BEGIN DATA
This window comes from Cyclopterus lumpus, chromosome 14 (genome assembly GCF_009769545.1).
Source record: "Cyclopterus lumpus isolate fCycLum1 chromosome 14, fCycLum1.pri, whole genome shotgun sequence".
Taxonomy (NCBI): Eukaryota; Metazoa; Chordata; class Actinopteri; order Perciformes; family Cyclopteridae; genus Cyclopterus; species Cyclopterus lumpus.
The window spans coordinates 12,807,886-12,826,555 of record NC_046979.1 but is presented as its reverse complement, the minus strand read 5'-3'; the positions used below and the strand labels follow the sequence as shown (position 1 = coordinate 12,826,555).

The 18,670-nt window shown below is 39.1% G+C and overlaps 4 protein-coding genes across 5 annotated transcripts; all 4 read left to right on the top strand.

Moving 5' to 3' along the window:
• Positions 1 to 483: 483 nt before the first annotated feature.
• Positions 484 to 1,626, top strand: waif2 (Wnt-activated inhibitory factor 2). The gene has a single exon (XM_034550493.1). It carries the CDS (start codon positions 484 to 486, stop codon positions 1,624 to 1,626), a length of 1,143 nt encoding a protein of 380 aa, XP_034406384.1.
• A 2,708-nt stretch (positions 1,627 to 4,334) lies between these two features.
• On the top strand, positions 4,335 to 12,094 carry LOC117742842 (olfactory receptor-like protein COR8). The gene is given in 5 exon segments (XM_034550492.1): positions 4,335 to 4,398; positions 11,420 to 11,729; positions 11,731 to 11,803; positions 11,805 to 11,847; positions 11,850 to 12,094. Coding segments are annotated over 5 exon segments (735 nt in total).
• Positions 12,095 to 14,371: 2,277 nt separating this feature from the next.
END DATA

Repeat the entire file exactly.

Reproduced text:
This window comes from Cyclopterus lumpus, chromosome 14 (genome assembly GCF_009769545.1).
Source record: "Cyclopterus lumpus isolate fCycLum1 chromosome 14, fCycLum1.pri, whole genome shotgun sequence".
Taxonomy (NCBI): Eukaryota; Metazoa; Chordata; class Actinopteri; order Perciformes; family Cyclopteridae; genus Cyclopterus; species Cyclopterus lumpus.
The window spans coordinates 12,807,886-12,826,555 of record NC_046979.1 but is presented as its reverse complement, the minus strand read 5'-3'; the positions used below and the strand labels follow the sequence as shown (position 1 = coordinate 12,826,555).

The 18,670-nt window shown below is 39.1% G+C and overlaps 4 protein-coding genes across 5 annotated transcripts; all 4 read left to right on the top strand.

Moving 5' to 3' along the window:
• Positions 1 to 483: 483 nt before the first annotated feature.
• Positions 484 to 1,626, top strand: waif2 (Wnt-activated inhibitory factor 2). The gene has a single exon (XM_034550493.1). It carries the CDS (start codon positions 484 to 486, stop codon positions 1,624 to 1,626), a length of 1,143 nt encoding a protein of 380 aa, XP_034406384.1.
• A 2,708-nt stretch (positions 1,627 to 4,334) lies between these two features.
• On the top strand, positions 4,335 to 12,094 carry LOC117742842 (olfactory receptor-like protein COR8). The gene is given in 5 exon segments (XM_034550492.1): positions 4,335 to 4,398; positions 11,420 to 11,729; positions 11,731 to 11,803; positions 11,805 to 11,847; positions 11,850 to 12,094. Coding segments are annotated over 5 exon segments (735 nt in total).
• Positions 12,095 to 14,371: 2,277 nt separating this feature from the next.